Join Derrick Story for an in-depth discussion in this video Importing images from an iPhone, part of Aperture 2 Essential Training.
If you have an iPhone, then you know it's a terrific data capture device and Aperture can read those photos and you can…actually use Aperture to organize the images from your iPhone. It's not that much different than using images from…another source. I'll show you real quickly how it works. I have my iPhone plugged in…to the computer, I go up to the Import button.…There it shows up, right there,…there is my source. Now I may want to create a new project, iPhone images for example and put them in there. I definitely…don't want to put them in Marina, but for now we will leave this right here…and then here are the images from my phone.…
Now, one of the things that you will notice as I am scrolling through these, you'll go, why do you have these shots right here?…Well remember, the iPhone is a data capture device and it has some very handy uses. So one of the things that I do, when I'm in…a parking garage.…Before I leave my car, I take a picture of where my car is parked. This is really helpful, when you are getting on a plane…
- Understanding Aperture terms, interface, preferences, and workflow
- Creating metadata presets and adding keywords on import
- Importing images from a digital camera, hard drive, or iPhoto library
- Using tethered shooting
- Viewing images with previews, slideshows, and metadata overlays
- Comparing, selecting, and organizing images
- Correcting white balance, exposure, levels, and color
- Using Retouch, Straighten, Crop, Vignette, and other image adjustments
- Applying sharpening and noise reduction adjustments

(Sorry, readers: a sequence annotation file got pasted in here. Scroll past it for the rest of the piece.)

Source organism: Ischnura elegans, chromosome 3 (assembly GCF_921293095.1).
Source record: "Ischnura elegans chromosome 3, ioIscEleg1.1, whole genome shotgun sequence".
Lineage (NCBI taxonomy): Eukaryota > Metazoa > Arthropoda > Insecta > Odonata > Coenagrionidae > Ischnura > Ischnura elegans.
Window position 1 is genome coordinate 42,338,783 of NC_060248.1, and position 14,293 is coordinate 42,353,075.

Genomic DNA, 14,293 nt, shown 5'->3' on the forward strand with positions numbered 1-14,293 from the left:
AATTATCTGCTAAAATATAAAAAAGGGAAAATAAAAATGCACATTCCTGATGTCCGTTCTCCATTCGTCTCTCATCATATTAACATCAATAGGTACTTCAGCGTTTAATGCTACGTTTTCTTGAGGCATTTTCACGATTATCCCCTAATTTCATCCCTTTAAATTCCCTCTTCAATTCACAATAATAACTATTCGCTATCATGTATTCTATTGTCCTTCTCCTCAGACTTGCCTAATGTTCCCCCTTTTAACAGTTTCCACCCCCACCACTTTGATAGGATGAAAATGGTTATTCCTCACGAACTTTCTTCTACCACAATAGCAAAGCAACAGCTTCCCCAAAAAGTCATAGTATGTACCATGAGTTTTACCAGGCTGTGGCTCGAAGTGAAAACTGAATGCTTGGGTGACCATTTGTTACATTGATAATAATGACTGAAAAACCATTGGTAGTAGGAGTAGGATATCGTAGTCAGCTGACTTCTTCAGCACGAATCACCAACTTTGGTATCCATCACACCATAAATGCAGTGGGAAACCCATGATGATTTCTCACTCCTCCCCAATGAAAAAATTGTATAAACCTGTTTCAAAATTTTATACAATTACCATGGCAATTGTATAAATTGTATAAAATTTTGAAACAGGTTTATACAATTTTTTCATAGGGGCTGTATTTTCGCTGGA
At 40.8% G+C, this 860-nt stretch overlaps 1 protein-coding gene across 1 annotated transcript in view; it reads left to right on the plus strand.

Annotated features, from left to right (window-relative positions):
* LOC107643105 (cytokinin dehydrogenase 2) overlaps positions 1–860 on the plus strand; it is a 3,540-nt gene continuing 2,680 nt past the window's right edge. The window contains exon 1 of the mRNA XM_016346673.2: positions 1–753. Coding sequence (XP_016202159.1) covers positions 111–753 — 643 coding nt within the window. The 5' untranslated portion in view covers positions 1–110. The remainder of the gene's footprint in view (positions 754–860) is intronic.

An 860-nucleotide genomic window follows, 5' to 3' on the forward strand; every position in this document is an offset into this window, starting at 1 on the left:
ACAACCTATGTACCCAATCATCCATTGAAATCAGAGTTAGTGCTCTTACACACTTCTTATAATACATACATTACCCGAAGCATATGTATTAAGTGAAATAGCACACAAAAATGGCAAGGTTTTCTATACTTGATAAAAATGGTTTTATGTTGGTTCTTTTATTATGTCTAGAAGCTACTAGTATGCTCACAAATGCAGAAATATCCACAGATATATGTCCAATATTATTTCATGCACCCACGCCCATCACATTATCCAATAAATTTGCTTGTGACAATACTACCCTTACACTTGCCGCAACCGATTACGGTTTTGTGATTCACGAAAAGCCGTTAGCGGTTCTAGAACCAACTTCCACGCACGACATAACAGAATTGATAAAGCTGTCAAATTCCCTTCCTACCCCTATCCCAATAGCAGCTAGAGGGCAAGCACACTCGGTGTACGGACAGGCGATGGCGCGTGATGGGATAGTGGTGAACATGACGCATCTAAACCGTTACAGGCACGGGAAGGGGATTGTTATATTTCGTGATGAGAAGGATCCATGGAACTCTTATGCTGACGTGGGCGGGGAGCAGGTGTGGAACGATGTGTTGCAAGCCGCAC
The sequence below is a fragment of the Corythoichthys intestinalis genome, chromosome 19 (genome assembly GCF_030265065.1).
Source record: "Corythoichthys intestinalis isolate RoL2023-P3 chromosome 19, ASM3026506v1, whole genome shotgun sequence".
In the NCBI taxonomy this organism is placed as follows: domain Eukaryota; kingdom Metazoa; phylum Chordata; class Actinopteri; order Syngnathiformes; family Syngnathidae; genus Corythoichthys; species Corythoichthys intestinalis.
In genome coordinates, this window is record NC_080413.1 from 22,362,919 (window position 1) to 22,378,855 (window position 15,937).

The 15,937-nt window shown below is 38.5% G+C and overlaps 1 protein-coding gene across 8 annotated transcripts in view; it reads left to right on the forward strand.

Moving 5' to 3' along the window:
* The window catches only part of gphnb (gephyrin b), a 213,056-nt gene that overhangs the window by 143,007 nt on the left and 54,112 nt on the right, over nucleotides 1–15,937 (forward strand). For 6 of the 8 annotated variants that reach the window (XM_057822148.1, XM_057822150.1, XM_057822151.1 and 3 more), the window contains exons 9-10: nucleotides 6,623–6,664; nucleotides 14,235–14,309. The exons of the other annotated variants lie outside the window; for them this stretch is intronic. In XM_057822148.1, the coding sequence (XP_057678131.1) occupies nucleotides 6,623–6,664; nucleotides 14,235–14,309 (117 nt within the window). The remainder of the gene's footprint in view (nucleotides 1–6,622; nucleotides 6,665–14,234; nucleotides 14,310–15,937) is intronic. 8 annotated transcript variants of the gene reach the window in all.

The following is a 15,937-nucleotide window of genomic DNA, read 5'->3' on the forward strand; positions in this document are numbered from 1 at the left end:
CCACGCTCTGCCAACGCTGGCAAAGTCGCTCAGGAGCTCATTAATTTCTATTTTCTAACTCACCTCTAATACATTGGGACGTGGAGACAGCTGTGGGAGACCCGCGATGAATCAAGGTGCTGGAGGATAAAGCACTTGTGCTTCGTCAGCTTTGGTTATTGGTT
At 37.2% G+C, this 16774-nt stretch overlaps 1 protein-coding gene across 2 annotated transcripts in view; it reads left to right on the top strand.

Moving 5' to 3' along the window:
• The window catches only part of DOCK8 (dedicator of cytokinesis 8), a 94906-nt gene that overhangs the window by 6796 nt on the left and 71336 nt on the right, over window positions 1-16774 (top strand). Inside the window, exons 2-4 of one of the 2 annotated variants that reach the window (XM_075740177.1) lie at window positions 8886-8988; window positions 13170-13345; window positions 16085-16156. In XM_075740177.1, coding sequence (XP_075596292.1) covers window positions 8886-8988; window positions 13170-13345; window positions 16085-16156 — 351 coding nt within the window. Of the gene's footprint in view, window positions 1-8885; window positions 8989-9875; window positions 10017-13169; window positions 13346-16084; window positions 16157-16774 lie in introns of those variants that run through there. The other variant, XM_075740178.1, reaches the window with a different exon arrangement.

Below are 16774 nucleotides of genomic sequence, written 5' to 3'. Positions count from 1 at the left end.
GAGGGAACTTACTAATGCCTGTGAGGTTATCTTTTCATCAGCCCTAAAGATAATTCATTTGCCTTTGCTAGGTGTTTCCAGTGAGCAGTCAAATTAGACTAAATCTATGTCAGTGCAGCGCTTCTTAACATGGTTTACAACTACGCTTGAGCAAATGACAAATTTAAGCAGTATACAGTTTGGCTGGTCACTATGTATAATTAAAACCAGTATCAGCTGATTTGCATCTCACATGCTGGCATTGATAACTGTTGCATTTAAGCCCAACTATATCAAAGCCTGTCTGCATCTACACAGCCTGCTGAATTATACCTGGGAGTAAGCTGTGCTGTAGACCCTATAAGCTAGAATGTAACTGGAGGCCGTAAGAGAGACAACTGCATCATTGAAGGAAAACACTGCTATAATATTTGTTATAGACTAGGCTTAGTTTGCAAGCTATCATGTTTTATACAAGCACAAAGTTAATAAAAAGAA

- Searching for images and creating Smart Albums
- Exporting, archiving, and backing up photos
- Designing books, publishing web galleries, and printing images
Skill Level Beginner
Q: Are there a way to increase the font size in Aperture?
A: Not in Aperture itself, but you can use the zoom feature built into your operating system. (Aperture is a Mac-only program, by the way.) Go to the Apple menu and open System Preferences. Choose Universal Access. Turn on Zoom under the Seeing tab. Then, in any application, you can press Shift+Cmd+Plus to zoom in and Shift+Cmd+Minus to zoom out.
We advise you do not lower the screen resolution unless it's absolutely necessary, as that approach tends to make images softer than they really are. But if your sight is very poor, the tradeoff might be worth it.
1. Getting Started
2. Importing Images
3. Viewing Images
4. Comparing, Selecting, and Organizing Images
5. Making Basic Image Adjustments
6. Making Additional Image Adjustments
7. Using Unique Aperture Tools
8. Modifying Metadata
9. Searching for Images
10. Exporting Images
Using the Export plug-ins3m 27s
11. Archiving Photos
12. Using Aperture's Book-Making and Design Tools
13. Building Web Pages
14. Printing Images
- Mark as unwatched
- Mark all as unwatched
Are you sure you want to mark all the videos in this course as unwatched?
This will not affect your course history, your reports, or your certificates of completion for this course.Cancel
Take notes with your new membership!
Type in the entry box, then click Enter to save your note.
1:30Press on any video thumbnail to jump immediately to the timecode shown.
Notes are saved with you account but can also be exported as plain text, MS Word, PDF, Google Doc, or Evernote.